Home  »  Volume XI: English THE PERIOD OF THE FRENCH REVOLUTION  »  § 17. Realism and the Drama

The Cambridge History of English and American Literature in 18 Volumes (1907–21).
Volume XI. The Period of the French Revolution.

XII. The Georgian Drama

§ 17. Realism and the Drama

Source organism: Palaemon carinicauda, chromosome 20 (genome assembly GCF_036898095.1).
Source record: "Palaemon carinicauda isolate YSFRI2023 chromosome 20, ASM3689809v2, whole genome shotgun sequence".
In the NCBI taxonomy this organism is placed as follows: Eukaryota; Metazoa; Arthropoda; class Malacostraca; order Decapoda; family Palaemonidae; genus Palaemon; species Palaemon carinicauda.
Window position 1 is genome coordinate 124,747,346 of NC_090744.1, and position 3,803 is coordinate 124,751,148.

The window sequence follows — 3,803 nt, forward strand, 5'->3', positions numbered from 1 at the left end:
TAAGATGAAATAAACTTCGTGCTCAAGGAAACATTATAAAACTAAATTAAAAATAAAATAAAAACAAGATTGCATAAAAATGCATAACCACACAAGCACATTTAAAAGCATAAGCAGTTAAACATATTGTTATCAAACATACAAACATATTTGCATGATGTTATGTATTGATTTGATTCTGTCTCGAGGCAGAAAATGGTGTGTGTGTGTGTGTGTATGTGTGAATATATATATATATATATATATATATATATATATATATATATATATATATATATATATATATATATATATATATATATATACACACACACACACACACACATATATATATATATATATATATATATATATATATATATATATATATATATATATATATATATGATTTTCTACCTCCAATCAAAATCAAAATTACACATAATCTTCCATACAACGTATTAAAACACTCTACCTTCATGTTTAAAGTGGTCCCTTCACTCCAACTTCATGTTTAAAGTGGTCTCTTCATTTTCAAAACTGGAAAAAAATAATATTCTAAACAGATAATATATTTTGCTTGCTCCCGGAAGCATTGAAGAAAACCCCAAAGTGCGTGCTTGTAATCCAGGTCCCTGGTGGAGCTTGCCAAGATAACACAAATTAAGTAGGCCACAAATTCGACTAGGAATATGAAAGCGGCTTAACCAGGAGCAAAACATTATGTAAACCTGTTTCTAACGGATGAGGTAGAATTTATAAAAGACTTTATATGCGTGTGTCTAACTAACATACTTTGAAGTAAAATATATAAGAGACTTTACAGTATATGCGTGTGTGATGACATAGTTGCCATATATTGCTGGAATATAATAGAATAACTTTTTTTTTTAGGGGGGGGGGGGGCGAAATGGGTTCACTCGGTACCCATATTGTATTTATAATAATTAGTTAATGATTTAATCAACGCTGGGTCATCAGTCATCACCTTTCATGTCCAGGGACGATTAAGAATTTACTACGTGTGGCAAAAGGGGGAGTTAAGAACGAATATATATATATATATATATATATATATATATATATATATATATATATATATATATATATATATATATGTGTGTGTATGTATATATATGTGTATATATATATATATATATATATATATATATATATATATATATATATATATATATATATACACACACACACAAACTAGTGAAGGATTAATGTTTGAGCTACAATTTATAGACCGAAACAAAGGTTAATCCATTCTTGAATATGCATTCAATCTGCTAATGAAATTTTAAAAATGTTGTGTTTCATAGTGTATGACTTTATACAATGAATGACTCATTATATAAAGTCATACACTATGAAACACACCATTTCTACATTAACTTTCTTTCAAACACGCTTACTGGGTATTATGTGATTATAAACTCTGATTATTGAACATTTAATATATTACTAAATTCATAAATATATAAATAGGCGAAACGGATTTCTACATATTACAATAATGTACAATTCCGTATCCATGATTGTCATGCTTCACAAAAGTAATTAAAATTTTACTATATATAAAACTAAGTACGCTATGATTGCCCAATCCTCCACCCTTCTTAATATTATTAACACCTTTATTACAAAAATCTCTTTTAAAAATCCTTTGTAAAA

Such attractions as these had definitely degraded the scope and province of the theatre. It has already been shown how many tendencies hastened the perversion of the stage; how the thoughtful and studious turned to the novel; how the unpretentious developed a domestic culture of their own; and how the lovers of variety and magnificence were left to encourage in the theatre that brilliance and sense of social distinction which have ever since been one of its attractions. It remains to point out how deeply realistic scenery vitiated the very spirit of dramatic representation. A play is a contrivance for revealing what goes on in the mind, first by means of mannerisms and costumes, which are mannerisms to be looked at, and then by words and actions. But, as the characters of a great play move and speak on the stage, the spectator follows these indications with something more than impersonal interest. He is vaguely conscious of his own world of thought and activity behind the characters, and, all through the performance, his sympathy or imagination transforms the players into parables of his philosophy of life. Even ludicrous types, such as Bobadill or Lord Foppington, in some sort embody his own sense of comedy; even the great tragedies of destiny, such as Oedipus or Lear, in some way symbolise his unrealised day-dreams of life and death. It is in this way that players are the abstract and brief chronicle of the time. Hence, elaborate scenery need not hamper the true purpose of the drama, provided only that the decorations preserve an atmosphere of unreality and leave the imagination free to interpret the acting. But, as soon as the spirit of make-believe is killed by realistic staging, the spectator loses touch with himself. He no longer enjoys the play as a wonderful and impossible crystallisation of his sentiments, nor can he give the characters the peculiar, imaginative setting which makes them a part of his mind. His attention is diverted by painted canvas and well-drilled “supers” or, at best, he is forced to leave his own world outside and to enter into the lives and environment of the dramatis personce. Innovations of costume rendered this disillusion more complete. In the days of Quin, the characters appeared in a conventional dress, incongruous to us because unfamiliar, which raised the actors above the limitations of actual existence and made them denizens of the suggestive stage-world. But, when Garrick played Macbeth in a scarlet and gold military uniform and dressed Hotspur in a laced frock and Ramillies wig, he was introducing realism, which destroyed the universality of the characters; so that, after two generations of the new tradition, neither Lamb nor Hazlitt could endure to see Shakespeare acted; and Goethe, at a time when the picture stage had firm hold of Germany regarded Shakespeare more as a poet to be read in seclusion than as a dramatist to be appreciated in the theatre. Nevertheless, it must not be forgotten that the genius of actors and the enterprise of managers have still kept alive the attention of scholars and poets, and this educated interest will one day succeed in effecting the reunion of literature with stagecraft. But, in the meanwhile, authors, from the Georgian period onwards, have found that the drama of universal appeal misses fire amid realistic accessories, and they have endeavoured to give their audiences glimpses into the bypaths and artificialities of life, thus usurping the functions of the novel.